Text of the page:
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Old 03-28-2012, 02:58 AM   #1
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Is there anyone out there in the HomeBrew Talk world that is familiar with solar power. I have a bunch of questions about what I need. I don't want to talk to a salesmen about it because they want to sell you all the stuff you don't need.
I am responsible for the family cabin now and my family are the ones that use it the most. Having a steady source of electricity sure would be nice. We don't need much just enough for probably a couple of lights, the TV, direct TV box and the occasional microwave. And maybe the washer and gas dryer every now and then during the peak of the day. There is no power within at least 10 miles so getting it ran to the cabin is not in the budget. We have a massive generator but it is good for depleting the cash reserves really fast and I only want to use it for welding and construction work.
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Old 03-28-2012, 03:16 AM   #2
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From what I can remember, you can find a hemisphere map online that would give you a idea of your solar index. Your solar panels are usually angled about 10 degrees less than your latitude to your latitude. Generally a 100watt panel will give you 300-400 watts a day. Your generally keeping a battery bank charged and then using an inverter to run AC appliances. Lights can be dc so largest consideration would be motor on dryer and microwave.

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Old 03-28-2012, 03:31 AM   #3
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I took a week course in PV systems. I've only installed one system. It is a large grid tied with battery backup system.

You need a small stand alone system. There is a fair amount of math involved in properly sizing the battery and the array. You have to start with a load analysis.

It's basically Array --> Charge Controller --> Battery --> Inverter. Using DC loads is a good idea too.

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Old 03-28-2012, 03:35 AM   #4
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Would a wind/solar off grid wouk better. I ahve looked into this a couple times.

and if you hace a back up fuel genie, then you are set.

some of the new wind genies are easy to mount and make big power for under 1000usd

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Old 03-28-2012, 03:40 AM   #5
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The dryer may be a problem heat elements draw a huge amount of current. Think of a small 1500 watt heater. You might want to go with propane for the fridge and stove. Solar at this time is about a 15-20 year payback and then you need to replace. There are lots of propane and natural gas appliances out there give them a try.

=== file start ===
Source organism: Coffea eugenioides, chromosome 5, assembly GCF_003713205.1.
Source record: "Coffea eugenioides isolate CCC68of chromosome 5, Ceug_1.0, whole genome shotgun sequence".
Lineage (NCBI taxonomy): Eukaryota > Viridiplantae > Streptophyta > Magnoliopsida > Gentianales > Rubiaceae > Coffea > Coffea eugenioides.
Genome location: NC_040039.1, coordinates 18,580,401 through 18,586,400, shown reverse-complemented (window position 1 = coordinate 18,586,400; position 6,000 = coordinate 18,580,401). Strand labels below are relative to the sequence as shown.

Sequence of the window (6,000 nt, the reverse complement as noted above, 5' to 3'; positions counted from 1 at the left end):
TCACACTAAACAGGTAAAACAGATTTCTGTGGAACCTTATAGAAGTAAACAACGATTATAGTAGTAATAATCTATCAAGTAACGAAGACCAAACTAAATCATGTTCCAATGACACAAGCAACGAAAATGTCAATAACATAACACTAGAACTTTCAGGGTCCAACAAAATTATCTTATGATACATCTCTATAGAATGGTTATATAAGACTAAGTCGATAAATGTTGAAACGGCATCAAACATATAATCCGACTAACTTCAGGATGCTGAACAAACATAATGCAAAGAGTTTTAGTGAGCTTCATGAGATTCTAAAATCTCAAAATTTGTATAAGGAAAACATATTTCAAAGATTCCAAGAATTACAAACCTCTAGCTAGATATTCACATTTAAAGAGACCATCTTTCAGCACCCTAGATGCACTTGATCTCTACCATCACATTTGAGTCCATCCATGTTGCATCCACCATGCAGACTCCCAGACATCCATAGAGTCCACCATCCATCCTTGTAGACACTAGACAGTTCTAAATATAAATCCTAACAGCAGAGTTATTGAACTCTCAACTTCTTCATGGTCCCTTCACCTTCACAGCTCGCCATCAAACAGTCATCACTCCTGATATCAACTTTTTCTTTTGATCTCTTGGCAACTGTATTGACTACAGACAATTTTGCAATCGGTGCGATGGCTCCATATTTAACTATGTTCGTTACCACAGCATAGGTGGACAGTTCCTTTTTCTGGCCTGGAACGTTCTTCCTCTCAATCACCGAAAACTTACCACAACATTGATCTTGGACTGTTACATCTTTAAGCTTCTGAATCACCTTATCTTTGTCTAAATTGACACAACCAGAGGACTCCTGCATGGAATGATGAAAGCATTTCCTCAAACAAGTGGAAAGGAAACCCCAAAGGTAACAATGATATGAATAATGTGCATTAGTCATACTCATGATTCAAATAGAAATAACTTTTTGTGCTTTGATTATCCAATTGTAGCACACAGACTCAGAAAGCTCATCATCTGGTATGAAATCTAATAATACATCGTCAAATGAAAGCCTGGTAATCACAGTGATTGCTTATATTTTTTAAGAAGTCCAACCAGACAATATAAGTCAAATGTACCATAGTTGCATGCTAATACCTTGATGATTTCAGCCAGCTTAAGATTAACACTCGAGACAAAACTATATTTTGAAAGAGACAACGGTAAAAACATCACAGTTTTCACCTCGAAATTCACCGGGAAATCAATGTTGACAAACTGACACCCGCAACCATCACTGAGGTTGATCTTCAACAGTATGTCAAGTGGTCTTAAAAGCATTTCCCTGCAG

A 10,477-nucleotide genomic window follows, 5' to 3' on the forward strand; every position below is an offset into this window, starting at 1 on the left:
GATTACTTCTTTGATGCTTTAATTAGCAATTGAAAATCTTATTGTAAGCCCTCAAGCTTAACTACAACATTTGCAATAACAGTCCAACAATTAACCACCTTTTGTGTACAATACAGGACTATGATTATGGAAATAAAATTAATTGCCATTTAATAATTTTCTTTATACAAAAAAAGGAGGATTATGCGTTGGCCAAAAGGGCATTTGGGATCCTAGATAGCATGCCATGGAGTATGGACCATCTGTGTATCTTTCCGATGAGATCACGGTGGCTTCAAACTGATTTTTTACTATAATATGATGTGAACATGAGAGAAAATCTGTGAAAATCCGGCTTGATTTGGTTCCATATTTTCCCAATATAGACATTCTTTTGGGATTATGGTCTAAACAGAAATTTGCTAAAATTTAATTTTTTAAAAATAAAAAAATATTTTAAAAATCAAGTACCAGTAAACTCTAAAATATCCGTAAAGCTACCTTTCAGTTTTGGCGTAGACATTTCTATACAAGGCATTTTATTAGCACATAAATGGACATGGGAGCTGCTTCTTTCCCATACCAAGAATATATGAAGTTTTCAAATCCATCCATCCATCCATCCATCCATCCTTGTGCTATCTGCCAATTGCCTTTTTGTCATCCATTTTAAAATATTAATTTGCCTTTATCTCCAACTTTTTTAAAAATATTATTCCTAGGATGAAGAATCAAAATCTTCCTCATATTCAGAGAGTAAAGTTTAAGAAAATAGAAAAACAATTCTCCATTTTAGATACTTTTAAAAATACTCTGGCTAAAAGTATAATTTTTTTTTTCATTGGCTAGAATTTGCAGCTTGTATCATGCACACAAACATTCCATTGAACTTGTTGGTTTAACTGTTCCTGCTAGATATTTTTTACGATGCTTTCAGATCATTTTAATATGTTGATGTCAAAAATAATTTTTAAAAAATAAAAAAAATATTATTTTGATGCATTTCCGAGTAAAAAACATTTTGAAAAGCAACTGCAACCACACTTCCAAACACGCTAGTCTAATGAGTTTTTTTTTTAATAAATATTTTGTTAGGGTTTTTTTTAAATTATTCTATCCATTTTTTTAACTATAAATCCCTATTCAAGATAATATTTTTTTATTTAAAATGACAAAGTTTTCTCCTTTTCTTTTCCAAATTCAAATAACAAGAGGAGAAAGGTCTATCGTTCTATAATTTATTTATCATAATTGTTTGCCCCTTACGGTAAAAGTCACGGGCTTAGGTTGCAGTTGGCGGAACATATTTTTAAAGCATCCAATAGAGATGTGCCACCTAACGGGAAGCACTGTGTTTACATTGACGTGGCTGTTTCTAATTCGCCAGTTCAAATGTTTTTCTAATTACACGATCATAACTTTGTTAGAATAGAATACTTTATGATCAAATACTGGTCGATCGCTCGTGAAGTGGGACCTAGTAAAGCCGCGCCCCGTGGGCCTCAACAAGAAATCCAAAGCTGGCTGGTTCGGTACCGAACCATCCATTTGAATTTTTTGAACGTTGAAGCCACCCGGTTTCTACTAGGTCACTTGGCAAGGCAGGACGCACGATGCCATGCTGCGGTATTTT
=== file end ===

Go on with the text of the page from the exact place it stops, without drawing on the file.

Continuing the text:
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Old 03-28-2012, 03:43 AM   #6
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RTI for a grid tie system could be 10-20 years off (depend on the local price per kw/h) but stand alone systems can be much cheaper than connecting to the grid in remote locations.

You could use an electric dryer with full sun. You will need enough panels and inverter that can push the current. Running a dryer off the battery is not a good idea.

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Old 03-28-2012, 04:32 AM   #7
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Ok, there is no way to get a grid tie in we are 10 miles from the nearest line through the national forest. If the line was to follow the 50 year old county road it would be a 45 mile trip, not cost effective. I have a gas fridge, gas stove, and a gas dryer all I need is to be able to turn the drum with electricity. My plan is to only use the washer and dryer in the daylight not off the batteries. For my power requirements. I have 4 plugins one will be for a microwave every now and then, one will be for the TV and the cable box. the other two will most likely used to charged batteries for the kids toys and a radio. I have 4 lights in the cabin. Not a lot of power required.

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As a parent, hearing nuggets of parenting wisdom from someone who's never had kids is a bit like hearing sex advice from a virgin.
“Fairy tales don't tell children that dragons exist; children already know that dragons exist. Fairy tales tell children that dragons can be killed.”
― G.K. Chesterton
http://whatalesyou.webs.com/
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Old 03-28-2012, 04:41 AM   #8
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A kit like these is the easy way. Still needs a inverter and battery. Probably could find a better kit. I haven't looked much.
http://www.solar-electric.com/rvandsmbasoc.html

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Old 03-28-2012, 07:37 PM   #9
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If you size an inverter for your microwave and dryer motor, probably just use one at a time, use dc for lights then your probably looking at a reasonably sized array. You would need a structure to mount the solar panels and store the batteries.

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Old 03-28-2012, 08:28 PM   #10
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Weird coincidence, my future sister in law works in the solar industry. Her last name? Coulter...

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